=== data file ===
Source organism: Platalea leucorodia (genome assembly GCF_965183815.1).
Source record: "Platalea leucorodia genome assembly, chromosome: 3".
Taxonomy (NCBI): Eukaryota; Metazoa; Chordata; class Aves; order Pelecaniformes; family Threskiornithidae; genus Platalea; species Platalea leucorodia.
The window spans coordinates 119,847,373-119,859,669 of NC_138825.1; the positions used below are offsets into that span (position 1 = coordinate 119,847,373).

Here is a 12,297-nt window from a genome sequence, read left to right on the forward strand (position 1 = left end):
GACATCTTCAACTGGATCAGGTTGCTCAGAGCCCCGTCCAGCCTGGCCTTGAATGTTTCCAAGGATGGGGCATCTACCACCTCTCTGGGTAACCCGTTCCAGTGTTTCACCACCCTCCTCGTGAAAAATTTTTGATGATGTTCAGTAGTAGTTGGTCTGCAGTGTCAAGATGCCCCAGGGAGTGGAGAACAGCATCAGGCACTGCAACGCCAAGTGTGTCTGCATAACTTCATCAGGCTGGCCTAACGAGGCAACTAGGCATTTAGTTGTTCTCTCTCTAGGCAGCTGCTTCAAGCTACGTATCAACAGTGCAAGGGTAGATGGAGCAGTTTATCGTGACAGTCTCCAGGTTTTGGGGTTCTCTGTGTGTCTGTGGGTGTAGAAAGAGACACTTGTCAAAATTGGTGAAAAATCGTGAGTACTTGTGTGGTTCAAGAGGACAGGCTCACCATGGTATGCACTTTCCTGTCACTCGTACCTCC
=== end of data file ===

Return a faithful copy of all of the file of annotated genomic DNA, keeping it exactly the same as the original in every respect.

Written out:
Source organism: Platalea leucorodia (genome assembly GCF_965183815.1).
Source record: "Platalea leucorodia genome assembly, chromosome: 3".
Taxonomy (NCBI): Eukaryota; Metazoa; Chordata; class Aves; order Pelecaniformes; family Threskiornithidae; genus Platalea; species Platalea leucorodia.
The window spans coordinates 119,847,373-119,859,669 of NC_138825.1; the positions used below are offsets into that span (position 1 = coordinate 119,847,373).

Here is a 12,297-nt window from a genome sequence, read left to right on the forward strand (position 1 = left end):
GACATCTTCAACTGGATCAGGTTGCTCAGAGCCCCGTCCAGCCTGGCCTTGAATGTTTCCAAGGATGGGGCATCTACCACCTCTCTGGGTAACCCGTTCCAGTGTTTCACCACCCTCCTCGTGAAAAATTTTTGATGATGTTCAGTAGTAGTTGGTCTGCAGTGTCAAGATGCCCCAGGGAGTGGAGAACAGCATCAGGCACTGCAACGCCAAGTGTGTCTGCATAACTTCATCAGGCTGGCCTAACGAGGCAACTAGGCATTTAGTTGTTCTCTCTCTAGGCAGCTGCTTCAAGCTACGTATCAACAGTGCAAGGGTAGATGGAGCAGTTTATCGTGACAGTCTCCAGGTTTTGGGGTTCTCTGTGTGTCTGTGGGTGTAGAAAGAGACACTTGTCAAAATTGGTGAAAAATCGTGAGTACTTGTGTGGTTCAAGAGGACAGGCTCACCATGGTATGCACTTTCCTGTCACTCGTACCTCC